Shaker Aamer has been held in Guantánamo Bay since 2002. He is a legal permanent resident of the UK, married to a British national, with four British children living in London.
Shaker has long been cleared for release by the United States. He has never been charged by the United States with a crime and has never received a trial. However, he has been repeatedly abused and subjected to extended isolation in Guantánamo Bay.
Shaker grew up in Saudi Arabia with his four siblings. His parents divorced when he was a child and his father remarried. Shaker’s step-mother was unkind to her new family and at the age of seventeen, he ran away to America to join a family he had known from home.
He spent the next few years travelling in Europe and the Middle East, before moving to London where he met his wife and married. Their first child, Johina, was born in 1997.
Shaker was a hands-on dad. He changed nappies without complaint, and as time passed, the Aamer family grew and grew. Michael was born in 1999, Saif a year later and little Faris in 2002- after his father had been imprisoned. Shaker has never set eyes on his youngest son.
Shaker is a natural leader who is known for his concern for others. While in London, he worked as an Arabic translator for the solicitor who advised him on his immigration case. Helping refugees put Shaker where he loved to be – as counsel, listening and advising. But in the end, it was his dedication to the welfare of others that led to his detention in Guantánamo Bay.
In June 2001, Shaker went to Afghanistan to do voluntary work for an Islamic charity. He stayed in Kabul, which was at peace at the time. But after September 11th, the bombing of Kabul began. Fearing he would be taken prisoner by the Northern Alliance, who were suspicious of all Arabs in Afghanistan he went into hiding with an Afghan family. But his freedom didn’t last long.
Soldiers arrived at the house, stripped Shaker of his belongings and took him away at gunpoint. For the next two weeks Shaker was sold to various groups of soldiers, who accused him of killing their leader and beat him mercilessly. The abuse continued, and when Shaker and four other Arab prisoners were driven out of Kabul one night, he thought the end had come and they were to be executed.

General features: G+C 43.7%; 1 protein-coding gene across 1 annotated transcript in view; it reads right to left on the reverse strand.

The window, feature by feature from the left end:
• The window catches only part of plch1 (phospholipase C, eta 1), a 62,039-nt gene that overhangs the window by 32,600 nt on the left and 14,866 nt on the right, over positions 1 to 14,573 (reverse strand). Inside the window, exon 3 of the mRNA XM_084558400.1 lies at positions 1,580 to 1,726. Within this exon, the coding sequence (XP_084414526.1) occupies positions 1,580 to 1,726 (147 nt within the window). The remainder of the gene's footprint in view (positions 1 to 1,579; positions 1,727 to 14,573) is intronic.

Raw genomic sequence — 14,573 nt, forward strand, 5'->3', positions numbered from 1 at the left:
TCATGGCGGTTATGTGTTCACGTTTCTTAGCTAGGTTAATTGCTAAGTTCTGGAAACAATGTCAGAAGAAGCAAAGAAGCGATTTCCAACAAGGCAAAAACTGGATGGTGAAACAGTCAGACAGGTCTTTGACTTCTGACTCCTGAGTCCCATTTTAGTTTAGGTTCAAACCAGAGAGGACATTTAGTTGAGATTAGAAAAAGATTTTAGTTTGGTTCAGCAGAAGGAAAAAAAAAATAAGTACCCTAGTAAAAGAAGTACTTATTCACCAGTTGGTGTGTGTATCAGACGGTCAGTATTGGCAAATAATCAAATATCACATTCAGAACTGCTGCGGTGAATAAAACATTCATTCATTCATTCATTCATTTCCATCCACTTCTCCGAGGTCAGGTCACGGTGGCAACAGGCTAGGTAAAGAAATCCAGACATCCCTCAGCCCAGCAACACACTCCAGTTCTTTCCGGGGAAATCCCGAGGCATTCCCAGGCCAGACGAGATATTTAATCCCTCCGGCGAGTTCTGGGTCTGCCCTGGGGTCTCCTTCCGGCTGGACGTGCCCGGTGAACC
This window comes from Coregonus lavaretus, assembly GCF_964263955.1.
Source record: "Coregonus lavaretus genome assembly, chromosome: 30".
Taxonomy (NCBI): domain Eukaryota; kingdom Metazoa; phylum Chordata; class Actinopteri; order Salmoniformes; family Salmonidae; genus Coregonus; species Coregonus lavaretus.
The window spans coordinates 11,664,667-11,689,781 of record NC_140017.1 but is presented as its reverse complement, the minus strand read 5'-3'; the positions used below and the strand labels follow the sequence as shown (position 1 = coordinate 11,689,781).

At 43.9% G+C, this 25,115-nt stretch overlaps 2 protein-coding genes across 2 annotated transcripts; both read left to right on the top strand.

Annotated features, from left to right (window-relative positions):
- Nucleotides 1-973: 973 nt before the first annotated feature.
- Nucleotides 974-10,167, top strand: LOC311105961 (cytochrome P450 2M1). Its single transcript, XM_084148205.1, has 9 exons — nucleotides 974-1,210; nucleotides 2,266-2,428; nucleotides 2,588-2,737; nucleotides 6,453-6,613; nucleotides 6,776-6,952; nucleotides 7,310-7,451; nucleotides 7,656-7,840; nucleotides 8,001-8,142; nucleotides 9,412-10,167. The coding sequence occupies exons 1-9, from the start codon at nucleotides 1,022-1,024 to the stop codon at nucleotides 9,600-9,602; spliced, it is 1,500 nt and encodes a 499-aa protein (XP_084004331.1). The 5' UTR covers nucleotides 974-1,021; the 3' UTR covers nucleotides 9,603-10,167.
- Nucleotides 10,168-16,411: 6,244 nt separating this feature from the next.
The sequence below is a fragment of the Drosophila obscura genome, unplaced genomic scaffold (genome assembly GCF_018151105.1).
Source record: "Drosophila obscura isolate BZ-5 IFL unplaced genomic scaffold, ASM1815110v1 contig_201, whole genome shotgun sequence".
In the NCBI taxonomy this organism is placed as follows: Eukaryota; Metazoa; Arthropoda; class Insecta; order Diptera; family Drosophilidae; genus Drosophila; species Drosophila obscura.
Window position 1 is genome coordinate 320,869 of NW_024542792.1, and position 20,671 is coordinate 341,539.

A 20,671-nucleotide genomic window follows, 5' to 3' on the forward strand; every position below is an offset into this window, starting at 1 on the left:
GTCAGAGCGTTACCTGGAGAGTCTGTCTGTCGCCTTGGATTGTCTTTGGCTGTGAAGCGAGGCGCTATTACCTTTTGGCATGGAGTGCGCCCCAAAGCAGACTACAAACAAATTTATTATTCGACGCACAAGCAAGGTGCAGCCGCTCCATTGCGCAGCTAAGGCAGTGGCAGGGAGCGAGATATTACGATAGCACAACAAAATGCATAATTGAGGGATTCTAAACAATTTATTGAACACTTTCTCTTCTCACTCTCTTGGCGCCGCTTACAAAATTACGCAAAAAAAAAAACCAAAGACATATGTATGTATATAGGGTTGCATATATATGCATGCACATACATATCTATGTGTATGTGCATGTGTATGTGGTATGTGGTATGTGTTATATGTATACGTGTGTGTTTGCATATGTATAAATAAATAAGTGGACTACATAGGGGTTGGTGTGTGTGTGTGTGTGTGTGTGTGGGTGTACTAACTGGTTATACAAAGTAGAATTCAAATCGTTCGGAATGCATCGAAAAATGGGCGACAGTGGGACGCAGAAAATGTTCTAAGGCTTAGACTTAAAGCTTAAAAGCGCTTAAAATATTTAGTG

Instead, the sound of a helicopter and American accents filled him with relief. “Americans!” he thought. “We are saved!” In fact, his transfer to US forces marked the beginning of a new nightmare. Shaker arrived at Bagram Air Force Base at the end of December 2001 where he suffered terrible abuse.
Forced to stay awake for nine days straight and denied food, he dropped 60 pounds in weight. US personnel would dump freezing water him. This treatment, combined with the bitter Afghan winter, caused Shaker’s feet to become frostbitten. He was chained for hours in positions that made movement unbearable, and his swollen, blackened feet were beaten. He was refused the painkillers he begged for.
Shaker began to say whatever the US wanted, whether it was true or not. Satisfied with confessions made by a man desperate to end his torture, the US military transferred Shaker to Guantánamo Bay in February 2002. Despite the hardships he has endured, Shaker remains the kind and supportive man he was when he was captured, with a reputation for looking out for his fellow prisoners.
When the military police beat up a prisoner while he was praying, Shaker initiated the first hunger strike at Guantánamo. More than three hundred prisoners began refusing meals. The Americans negotiated with Shaker, promising changes in the camp conditions. But the promises were broken. When the hunger strike began again in September 2005, Shaker was placed in solitary confinement as punishment. He has remained alone in a six foot by eight foot windowless cell ever since and is one of a number of prisoners to have written about the conditions in Guantánamo.
After Reprieve took up his case, Shaker was cleared for release. The British government have requested he is returned to the United Kingdom, but negotiations with the US ceased in December 2007 and have not been renewed.
Reprieve Director Clive Stafford Smith visited Shaker in November 2011 and on departure, immediately penned a letter to Foreign Secretary William Hague listing numerous physical ailments that Shaker suffers – a list that had just been cleared through the US censorship process. The letter calls for Shaker's release and meanwhile Shaker waits alone in his cell, officially cleared of wrongdoing, but still paying the cruellest of costs for his kindness to others.
For further information, see the independent Save Shaker Campaign: http://saveshaker.org/
How you can help Shaker Aamer
Shaker is a permanent British resident, and is married to a British citizen. He has been cleared of any wrongdoing, but the US authorities will not allow him to return to his family in London.
Pressure from the British government is vital in securing Shaker’s release – please click below to write to your MP and ask them to take action on Shaker’s case.